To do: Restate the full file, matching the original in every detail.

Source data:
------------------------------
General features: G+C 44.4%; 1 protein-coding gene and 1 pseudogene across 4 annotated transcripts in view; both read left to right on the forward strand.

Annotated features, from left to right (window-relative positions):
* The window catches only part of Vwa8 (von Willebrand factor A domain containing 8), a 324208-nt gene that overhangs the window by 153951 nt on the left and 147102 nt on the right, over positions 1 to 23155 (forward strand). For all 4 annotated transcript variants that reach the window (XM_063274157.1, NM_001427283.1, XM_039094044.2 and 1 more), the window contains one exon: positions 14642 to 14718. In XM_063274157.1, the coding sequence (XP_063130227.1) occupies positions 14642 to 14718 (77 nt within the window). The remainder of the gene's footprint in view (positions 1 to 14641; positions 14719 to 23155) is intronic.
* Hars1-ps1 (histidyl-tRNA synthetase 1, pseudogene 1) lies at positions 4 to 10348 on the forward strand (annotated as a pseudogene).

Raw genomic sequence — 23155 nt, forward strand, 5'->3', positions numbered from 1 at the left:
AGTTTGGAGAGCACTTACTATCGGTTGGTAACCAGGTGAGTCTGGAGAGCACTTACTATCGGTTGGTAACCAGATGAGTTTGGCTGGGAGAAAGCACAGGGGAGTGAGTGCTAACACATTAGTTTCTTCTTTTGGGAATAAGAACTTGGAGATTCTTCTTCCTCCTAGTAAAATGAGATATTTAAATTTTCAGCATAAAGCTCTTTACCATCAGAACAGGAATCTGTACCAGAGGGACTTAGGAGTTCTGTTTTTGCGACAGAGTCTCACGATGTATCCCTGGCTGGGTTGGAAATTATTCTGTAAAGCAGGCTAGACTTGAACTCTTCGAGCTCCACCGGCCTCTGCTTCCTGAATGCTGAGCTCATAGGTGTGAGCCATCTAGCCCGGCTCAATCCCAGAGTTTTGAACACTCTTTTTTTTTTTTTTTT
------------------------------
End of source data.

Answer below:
General features: G+C 44.4%; 1 protein-coding gene and 1 pseudogene across 4 annotated transcripts in view; both read left to right on the forward strand.

Annotated features, from left to right (window-relative positions):
* The window catches only part of Vwa8 (von Willebrand factor A domain containing 8), a 324208-nt gene that overhangs the window by 153951 nt on the left and 147102 nt on the right, over positions 1 to 23155 (forward strand). For all 4 annotated transcript variants that reach the window (XM_063274157.1, NM_001427283.1, XM_039094044.2 and 1 more), the window contains one exon: positions 14642 to 14718. In XM_063274157.1, the coding sequence (XP_063130227.1) occupies positions 14642 to 14718 (77 nt within the window). The remainder of the gene's footprint in view (positions 1 to 14641; positions 14719 to 23155) is intronic.
* Hars1-ps1 (histidyl-tRNA synthetase 1, pseudogene 1) lies at positions 4 to 10348 on the forward strand (annotated as a pseudogene).

Raw genomic sequence — 23155 nt, forward strand, 5'->3', positions numbered from 1 at the left:
AGTTTGGAGAGCACTTACTATCGGTTGGTAACCAGGTGAGTCTGGAGAGCACTTACTATCGGTTGGTAACCAGATGAGTTTGGCTGGGAGAAAGCACAGGGGAGTGAGTGCTAACACATTAGTTTCTTCTTTTGGGAATAAGAACTTGGAGATTCTTCTTCCTCCTAGTAAAATGAGATATTTAAATTTTCAGCATAAAGCTCTTTACCATCAGAACAGGAATCTGTACCAGAGGGACTTAGGAGTTCTGTTTTTGCGACAGAGTCTCACGATGTATCCCTGGCTGGGTTGGAAATTATTCTGTAAAGCAGGCTAGACTTGAACTCTTCGAGCTCCACCGGCCTCTGCTTCCTGAATGCTGAGCTCATAGGTGTGAGCCATCTAGCCCGGCTCAATCCCAGAGTTTTGAACACTCTTTTTTTTTTTTTTTT